Heather put me to work manning envelopes for fish scales collected off new-capture species four inches and larger. Speaking of species captured, today’s site just below Brown Bridge Rd yielded brook, brown, and rainbow trout, blacknose dace, golden shiners, mottled sculpins, slimy sculpins, white suckers, and northern brook lamprey. To say it was a well-oiled machine would be an understatement — this was not their first rodeo. As fish were stunned, they were immediately netted and put in a bucket of water and walked to Heather, who identified, measured, clipped the caudal fin on new captures, and took scales when necessary. Each fish was then quickly released. When the team wanted to get a little deeper in the weeds, a gas generator created a pulsed current that was delivered to the wand.

Nate said that if certain species are present in the collection, that information can “lead to further investigations into habitat suitability and changes in habitat over time. Much like aquatic invertebrate communities, fish communities provide a reliable barometer of the health of a lake or stream.”

Like Heather, Nate is an avid sportsman, just as he was all those years back at LSSU, something I feel is crucial to making them the effective biologists they are. His answer to my question about the overall health of the Boardman River fishery was encouraging, to say the least. “I can confidently say as a biologist, angler, and canoeist, the river is in a much healthier state than it has been in probably 200 years,” he said. However, he is concerned about “residential development in the riparian corridor and the inevitable degradation and loss of habitat.”

After commiserating about what happened to the youngsters we once were, our conversation turned to fishing, like it often does. As I’ve mentioned in a previous column, I love fly fishing the Boardman, though admittedly it’s more difficult (for me, at least) than years ago to catch a few nice fish. He repeated what I’ve been hearing from more anglers, that while we grew accustomed to catching fish in our favorite places by tried-and-true methods, rivers change. “The dam removal resulted in positive trends in water quality, species composition, and habitat,” but “substrate and insect communities are somewhat different now, which can affect fish presence.”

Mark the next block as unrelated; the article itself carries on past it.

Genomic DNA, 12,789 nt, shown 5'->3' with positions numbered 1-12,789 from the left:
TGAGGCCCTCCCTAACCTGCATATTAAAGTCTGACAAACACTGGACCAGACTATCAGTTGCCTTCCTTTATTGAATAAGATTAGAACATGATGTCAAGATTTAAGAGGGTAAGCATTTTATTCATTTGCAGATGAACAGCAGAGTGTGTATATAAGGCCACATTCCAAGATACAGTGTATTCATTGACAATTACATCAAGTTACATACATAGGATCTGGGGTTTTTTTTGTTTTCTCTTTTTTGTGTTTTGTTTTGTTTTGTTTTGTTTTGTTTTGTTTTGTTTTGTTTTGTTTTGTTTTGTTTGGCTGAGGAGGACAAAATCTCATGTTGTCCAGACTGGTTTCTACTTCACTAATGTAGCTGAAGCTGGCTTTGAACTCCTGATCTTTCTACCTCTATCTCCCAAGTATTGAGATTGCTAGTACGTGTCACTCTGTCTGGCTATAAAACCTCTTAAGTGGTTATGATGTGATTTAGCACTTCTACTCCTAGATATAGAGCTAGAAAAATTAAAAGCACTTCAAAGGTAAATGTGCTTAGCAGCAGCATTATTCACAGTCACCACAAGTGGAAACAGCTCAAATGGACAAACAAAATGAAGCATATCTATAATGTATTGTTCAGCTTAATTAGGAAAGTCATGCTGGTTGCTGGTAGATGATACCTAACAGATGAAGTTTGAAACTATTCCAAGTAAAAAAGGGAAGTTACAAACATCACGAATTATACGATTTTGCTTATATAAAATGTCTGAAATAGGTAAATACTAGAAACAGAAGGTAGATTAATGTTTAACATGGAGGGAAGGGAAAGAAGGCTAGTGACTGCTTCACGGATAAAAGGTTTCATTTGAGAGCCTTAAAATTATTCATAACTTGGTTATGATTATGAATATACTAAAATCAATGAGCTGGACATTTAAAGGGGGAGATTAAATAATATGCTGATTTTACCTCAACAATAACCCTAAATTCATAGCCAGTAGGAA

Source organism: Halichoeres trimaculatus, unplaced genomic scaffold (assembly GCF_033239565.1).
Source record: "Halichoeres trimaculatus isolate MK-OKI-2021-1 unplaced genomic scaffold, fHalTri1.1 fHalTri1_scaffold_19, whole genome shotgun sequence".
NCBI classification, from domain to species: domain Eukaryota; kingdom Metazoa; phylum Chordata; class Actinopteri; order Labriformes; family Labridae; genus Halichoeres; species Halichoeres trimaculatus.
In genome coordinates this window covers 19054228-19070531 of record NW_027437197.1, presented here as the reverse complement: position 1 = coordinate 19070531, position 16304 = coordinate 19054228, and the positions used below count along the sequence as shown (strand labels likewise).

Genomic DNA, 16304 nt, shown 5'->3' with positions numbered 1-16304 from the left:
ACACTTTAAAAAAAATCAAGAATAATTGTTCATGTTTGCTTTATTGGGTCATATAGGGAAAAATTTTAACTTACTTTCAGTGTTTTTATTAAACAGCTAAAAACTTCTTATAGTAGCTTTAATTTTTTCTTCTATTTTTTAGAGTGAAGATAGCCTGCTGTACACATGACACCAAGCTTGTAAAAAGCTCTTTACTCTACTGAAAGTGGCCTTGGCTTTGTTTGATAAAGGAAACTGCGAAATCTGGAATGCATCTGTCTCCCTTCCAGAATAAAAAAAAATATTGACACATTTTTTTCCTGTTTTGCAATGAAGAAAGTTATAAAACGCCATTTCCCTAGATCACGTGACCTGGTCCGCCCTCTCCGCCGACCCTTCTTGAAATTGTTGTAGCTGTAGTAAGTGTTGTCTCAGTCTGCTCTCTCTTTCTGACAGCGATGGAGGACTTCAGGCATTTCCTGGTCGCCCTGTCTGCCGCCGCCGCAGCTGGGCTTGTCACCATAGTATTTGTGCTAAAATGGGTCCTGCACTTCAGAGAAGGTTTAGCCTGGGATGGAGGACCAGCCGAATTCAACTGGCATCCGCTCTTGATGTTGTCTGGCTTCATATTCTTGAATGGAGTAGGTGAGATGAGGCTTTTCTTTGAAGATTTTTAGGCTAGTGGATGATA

Nate’s old school, and occasionally does a little “poor man’s electrofishing” by snorkeling and paddling the river. These personal studies indicate to him that “trout are there,” though he admits that the catching can be tricky. But the proof is in the pudding, and continued electrofishing surveys by professional biologists like Heather and Nate show a river that’s much healthier than it has been in a long time.

So northern Michigan waters are in good hands, and the Boardman is no exception. Electrofishing remains a viable and safe way to test and study the health of a river. Unfortunately, my high-tech thermal imaging spectacles might not be needed after all. The fish are there, and that’s a good thing. The bad news is that I have to adapt and learn. At my age, that’s (almost) impossible. If you ask the Good Wife, there’s no “almost” about it.

Author and illustrator Chris Smith is a co-conspirator in The Lost Branch Sportsman’s Club. Reach him at [email protected].

The MDNR has several ongoing electrofishing sites on the Boardman: Long-term locations at Ranch Rudolph, Brown Bridge, and the old Sabin Dam stretch, and periodic sites at Shumsky’s, the Forks, Scheck’s, and Beitner. Protocols vary by location. For example, Ranch Rudolph is a “Status and Trends” site, where 1,100 feet of stream is surveyed each year for three years, then off for three years,” and so on. Of those three years, one is devoted to a two-day population estimate for trout only, one year is a collection of all species, and one year is a detailed habitat analysis.

At other locations, like Brown Bridge, they try to do a two-day population estimate every other year.